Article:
In JUNE I had tweaked my ankle while out chasing down a child when on supervision.  I worked through JUNE on a grossly swollen ankle.  The swelling spilling over the edge of my runner.  After 3-4 weeks I went to the Medi-center.  The doctor ordered x-rays, but didn't look at my ankle!  The diagnosis - no break just a sprain.  I started wrapping my ankle.  I finished off work.  The second week of JULY my regular doctor returned from his annual charity doctor work overseas.  I went in.  I do not have a sprain!!  Nope, not me.  I have a broken ankle capsule.  It should have been CASTED. However, as at this point I've been walking on it for seven weeks, I was told no exercise, no walking, keep it wrapped and do not do anything to aggravate it.  Do you see how this may impact my plans??
For ten days I'm to baby my ankle.  I'm to do contrast baths.  I'm to sit on the couch with it elevated.

I'm not going to lie.  A major melt down was had.  My poor darling was baffled with my uncommon behaviour.  He kept rubbing my shoulders and asking me what was wrong as I freaked out.

I'm not going to lie.  I still am walking the dogs.  Not everyday and for shorter, but seriously?  How can I not?  I still went to my final agility class of the session.  I did cancel my riding lessons for the month of July.  I have stopped going to my beloved yoga.  I am trying not to pace inside of my house like a caged tiger.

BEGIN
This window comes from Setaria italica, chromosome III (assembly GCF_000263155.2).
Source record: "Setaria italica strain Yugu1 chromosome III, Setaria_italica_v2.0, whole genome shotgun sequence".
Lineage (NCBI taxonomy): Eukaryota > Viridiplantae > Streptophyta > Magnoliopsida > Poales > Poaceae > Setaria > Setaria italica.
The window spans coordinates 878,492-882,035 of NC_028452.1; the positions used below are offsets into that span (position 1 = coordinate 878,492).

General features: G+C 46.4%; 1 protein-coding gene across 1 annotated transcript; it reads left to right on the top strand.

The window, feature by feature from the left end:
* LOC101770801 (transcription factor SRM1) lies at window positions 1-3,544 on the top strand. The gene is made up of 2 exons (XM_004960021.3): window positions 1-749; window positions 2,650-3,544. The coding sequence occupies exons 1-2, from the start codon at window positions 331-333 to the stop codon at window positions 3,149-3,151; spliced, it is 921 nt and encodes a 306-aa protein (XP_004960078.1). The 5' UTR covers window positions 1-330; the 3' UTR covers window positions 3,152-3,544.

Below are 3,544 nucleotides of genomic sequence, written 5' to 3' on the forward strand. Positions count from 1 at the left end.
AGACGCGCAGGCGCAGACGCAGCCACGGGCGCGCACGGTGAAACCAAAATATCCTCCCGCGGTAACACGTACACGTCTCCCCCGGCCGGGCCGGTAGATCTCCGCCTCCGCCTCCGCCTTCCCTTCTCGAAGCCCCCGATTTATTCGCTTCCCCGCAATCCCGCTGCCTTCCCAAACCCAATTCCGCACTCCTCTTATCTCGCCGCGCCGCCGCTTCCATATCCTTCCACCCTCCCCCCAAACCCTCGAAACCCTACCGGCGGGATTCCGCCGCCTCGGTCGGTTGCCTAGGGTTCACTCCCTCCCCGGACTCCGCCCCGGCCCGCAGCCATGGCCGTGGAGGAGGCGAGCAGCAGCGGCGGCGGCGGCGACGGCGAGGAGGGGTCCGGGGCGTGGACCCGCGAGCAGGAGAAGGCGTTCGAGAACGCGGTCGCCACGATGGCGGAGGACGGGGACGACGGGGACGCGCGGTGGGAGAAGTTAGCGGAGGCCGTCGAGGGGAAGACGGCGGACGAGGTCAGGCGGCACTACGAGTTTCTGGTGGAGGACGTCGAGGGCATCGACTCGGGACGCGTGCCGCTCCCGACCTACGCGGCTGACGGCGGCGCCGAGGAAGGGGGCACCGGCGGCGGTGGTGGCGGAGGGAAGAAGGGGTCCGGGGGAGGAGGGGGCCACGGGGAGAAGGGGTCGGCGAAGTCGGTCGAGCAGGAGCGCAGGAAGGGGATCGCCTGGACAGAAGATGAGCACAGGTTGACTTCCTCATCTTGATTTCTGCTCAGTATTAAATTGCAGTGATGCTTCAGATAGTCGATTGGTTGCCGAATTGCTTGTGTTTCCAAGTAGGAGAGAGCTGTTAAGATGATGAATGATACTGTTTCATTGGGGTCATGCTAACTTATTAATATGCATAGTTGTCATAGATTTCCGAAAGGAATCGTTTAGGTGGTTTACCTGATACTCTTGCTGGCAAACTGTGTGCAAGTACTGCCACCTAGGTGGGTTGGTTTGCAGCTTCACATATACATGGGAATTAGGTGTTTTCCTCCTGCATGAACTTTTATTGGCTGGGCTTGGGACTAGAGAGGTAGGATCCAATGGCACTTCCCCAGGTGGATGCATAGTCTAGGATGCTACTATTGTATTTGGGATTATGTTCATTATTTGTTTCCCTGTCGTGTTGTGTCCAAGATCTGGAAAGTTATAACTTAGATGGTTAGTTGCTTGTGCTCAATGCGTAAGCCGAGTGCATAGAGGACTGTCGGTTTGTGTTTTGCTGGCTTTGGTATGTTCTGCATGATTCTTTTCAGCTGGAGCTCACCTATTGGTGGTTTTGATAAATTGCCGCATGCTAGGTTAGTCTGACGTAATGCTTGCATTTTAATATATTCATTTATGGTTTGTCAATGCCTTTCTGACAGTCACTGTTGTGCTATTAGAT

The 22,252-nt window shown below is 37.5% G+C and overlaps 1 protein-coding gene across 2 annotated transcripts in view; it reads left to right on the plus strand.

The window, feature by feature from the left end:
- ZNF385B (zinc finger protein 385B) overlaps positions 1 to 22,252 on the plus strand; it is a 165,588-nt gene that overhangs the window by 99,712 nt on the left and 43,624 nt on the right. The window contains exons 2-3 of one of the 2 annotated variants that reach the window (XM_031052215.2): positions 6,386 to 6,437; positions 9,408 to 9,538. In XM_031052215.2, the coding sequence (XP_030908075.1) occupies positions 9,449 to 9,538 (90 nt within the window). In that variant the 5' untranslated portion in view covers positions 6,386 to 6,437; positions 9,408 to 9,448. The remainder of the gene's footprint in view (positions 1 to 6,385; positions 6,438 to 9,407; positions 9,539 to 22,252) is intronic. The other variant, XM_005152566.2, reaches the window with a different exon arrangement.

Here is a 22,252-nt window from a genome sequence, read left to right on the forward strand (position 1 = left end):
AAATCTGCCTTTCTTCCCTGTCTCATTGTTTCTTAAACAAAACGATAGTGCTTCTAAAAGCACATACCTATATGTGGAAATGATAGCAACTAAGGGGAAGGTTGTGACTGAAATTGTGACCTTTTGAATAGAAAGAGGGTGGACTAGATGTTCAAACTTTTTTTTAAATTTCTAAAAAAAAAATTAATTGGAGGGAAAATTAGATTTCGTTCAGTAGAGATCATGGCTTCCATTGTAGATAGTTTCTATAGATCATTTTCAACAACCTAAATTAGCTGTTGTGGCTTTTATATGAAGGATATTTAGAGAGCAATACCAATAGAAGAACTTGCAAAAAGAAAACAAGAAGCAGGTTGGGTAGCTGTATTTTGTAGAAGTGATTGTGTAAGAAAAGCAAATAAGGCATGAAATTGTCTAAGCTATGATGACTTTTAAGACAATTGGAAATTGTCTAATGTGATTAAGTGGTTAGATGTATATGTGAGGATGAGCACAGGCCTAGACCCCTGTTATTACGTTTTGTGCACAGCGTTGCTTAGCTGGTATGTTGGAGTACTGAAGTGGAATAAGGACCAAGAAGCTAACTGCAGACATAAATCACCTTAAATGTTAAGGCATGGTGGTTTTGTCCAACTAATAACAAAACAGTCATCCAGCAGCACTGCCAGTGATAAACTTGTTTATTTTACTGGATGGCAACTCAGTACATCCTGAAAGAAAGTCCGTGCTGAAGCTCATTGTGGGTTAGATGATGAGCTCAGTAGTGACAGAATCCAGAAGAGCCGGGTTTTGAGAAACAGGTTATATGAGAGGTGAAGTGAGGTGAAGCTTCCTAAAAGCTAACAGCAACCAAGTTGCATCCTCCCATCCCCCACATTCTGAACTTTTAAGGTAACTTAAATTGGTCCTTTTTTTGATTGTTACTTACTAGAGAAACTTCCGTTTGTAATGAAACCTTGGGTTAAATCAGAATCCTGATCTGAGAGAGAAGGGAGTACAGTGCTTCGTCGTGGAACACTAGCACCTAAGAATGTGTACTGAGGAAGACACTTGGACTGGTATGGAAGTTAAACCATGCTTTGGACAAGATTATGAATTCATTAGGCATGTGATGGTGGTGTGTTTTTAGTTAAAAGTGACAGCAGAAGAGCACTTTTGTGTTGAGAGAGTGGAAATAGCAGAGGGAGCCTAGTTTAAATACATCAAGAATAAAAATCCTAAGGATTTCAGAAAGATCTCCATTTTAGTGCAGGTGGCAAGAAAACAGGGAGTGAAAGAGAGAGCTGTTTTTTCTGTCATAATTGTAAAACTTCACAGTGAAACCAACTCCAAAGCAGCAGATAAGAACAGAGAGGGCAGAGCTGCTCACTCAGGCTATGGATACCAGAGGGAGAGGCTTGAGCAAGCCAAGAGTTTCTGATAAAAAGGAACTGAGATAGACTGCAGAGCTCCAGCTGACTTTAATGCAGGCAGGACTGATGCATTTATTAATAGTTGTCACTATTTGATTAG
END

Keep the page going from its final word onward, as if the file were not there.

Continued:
Thursday, July 17, 2014

A Blogging She Shall Go

This lovely filly is still not named.  I sold her yesterday.  To a teenaged girl.  (I think teenage girls make the BEST horse owners.)  I have had so many thoughts and stories swirling around in my brain that I can't think straight.  Horse and dogs, dogs and horses.  Horses, dogs, men, children and time.  

I've decided that NOW is the perfect time to get back on the Blog trail.  

Saturday, May 10, 2014

A Surprise Ending

Whiskey provided a surprise ending last Sunday.  With virtually no signs other than being lightly bagged up, during a snow storm and cold temperatures, out in the field, she foaled.  It's a lovely and correct little filly.  Initially I had thought I'd want to keep this foal as a Whiskey replacement.  Guinness was a lovely baby.  He was quiet, gentle and by the one day mark I had mauled him and loved him all over.  This little baby... not so much.  She tucks her tail and prepares to buck when you try to touch her.  Whiskey is also much more nervous with this baby.  Less enthused with anyone attempting to touch her baby.  It's interesting to me how different things are.